Lynsey Crombie gives tip for cleaning mattress stains
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Citric acid is a compound originally derived from lemon juice and it can be purchased in boxes from most supermarkets. It aims to help target limescale and can sometimes be used as a substitute for white vinegar. Cleaning sensation Lynsey Crombie, who has more than 260,000 followers on Instagram and regularly appears on This Morning, has recommended to steer clear of using citric acid on natural stones and woods.
Due to citric acid being derived from lemon juice, it can cause deterioration and damage to certain surfaces.
She told Express.co.uk: “In the kitchen if you have granite, marble or quartz worktops, then never use citric acid.
“It will damage them, stick to products designed for these types of surfaces.”
According to the cleaning expert, citric acid will break down the outer coating and leave a “cloudy appearance”.
Lynsey added: “Avoid using on wooden furniture and if you have wooden floors, so do not use if your floors are coated in a wax sealant.”
Instead, when cleaning stone surfaces or wooden flooring, the Queen of Clean recommended looking for specific products for that area.
She explained: “Always look for products specific to the material type.
“For woods, look for products that contain an orange oil as this will clean and protect.
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“For hard natural stone surfaces, look for products such as Method Granite and Marble cleaner.”
Citric acid should also never be used to clean electronic screens such as computers and televisions.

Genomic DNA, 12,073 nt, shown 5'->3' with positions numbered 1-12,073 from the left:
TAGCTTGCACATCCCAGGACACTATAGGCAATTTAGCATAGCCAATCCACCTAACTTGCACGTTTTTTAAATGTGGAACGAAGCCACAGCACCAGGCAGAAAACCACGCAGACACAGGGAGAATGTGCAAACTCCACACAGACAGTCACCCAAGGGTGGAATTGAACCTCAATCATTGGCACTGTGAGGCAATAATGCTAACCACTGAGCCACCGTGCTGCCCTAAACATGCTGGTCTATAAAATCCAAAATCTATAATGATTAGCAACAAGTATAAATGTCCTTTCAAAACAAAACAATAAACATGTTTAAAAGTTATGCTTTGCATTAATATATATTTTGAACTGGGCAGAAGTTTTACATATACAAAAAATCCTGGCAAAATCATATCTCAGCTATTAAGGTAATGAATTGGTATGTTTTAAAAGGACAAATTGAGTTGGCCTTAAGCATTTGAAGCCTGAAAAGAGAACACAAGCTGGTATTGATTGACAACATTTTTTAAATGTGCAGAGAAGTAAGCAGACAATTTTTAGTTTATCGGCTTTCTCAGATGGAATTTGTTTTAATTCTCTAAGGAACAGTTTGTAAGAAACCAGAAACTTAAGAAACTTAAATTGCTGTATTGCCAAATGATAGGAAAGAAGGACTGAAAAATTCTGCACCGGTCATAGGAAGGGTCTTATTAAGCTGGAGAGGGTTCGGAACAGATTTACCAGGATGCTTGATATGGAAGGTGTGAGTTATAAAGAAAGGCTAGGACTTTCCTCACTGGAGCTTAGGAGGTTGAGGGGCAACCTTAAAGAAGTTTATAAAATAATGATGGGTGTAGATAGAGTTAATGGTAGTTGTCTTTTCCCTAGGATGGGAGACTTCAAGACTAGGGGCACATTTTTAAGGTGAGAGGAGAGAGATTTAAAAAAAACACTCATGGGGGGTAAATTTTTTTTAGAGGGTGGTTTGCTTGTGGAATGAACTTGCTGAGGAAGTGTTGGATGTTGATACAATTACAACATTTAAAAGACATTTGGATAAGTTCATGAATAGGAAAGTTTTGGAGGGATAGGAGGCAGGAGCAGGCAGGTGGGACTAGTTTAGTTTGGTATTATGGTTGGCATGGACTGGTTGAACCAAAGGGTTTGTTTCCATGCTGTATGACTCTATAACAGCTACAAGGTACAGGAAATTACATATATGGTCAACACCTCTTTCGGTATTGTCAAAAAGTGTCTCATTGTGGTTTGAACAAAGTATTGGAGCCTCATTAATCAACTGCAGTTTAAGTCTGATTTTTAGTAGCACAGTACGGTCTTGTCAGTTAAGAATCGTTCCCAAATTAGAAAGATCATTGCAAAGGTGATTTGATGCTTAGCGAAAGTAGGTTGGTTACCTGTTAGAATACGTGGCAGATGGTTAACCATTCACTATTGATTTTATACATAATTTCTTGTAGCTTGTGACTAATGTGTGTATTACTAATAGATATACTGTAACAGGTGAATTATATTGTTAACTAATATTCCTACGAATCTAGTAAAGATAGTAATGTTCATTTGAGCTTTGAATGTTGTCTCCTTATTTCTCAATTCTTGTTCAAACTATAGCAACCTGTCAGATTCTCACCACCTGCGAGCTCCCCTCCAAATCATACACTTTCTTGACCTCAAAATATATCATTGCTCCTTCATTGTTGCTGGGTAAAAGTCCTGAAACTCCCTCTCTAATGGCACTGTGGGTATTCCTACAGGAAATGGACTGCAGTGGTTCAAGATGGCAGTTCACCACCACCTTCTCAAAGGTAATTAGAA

It can remove the protective layer placed on top of screens to prevent scratches.
Once used to clean surfaces such as natural stones, wood and electronics, it is very hard to reverse the effects the citric acid has caused.
However, citric acid can be great for cleaning and it is a safe way to get rid of bacteria, mould and mildew.
It is also relatively cheap with a box of the powder costing around £2.
It can also be used to descale the kettle, remove browning from the toilet as well as target limescale problem areas.
Lynsey added that citric acid can be used on hard water stains, soap scum and to clean washing machines and the dishwasher.
To clean kettles, pour a tablespoon of citric acid into the appliance along with some water.
Turn the kettle on and the citric acid should begin to fix as it reacts with the limescale.
Pour the water down the sink once the kettle has finished boiling and rinse the kettle before using.
Using citric acid around the home should be done so with caution as it can be toxic for pets.
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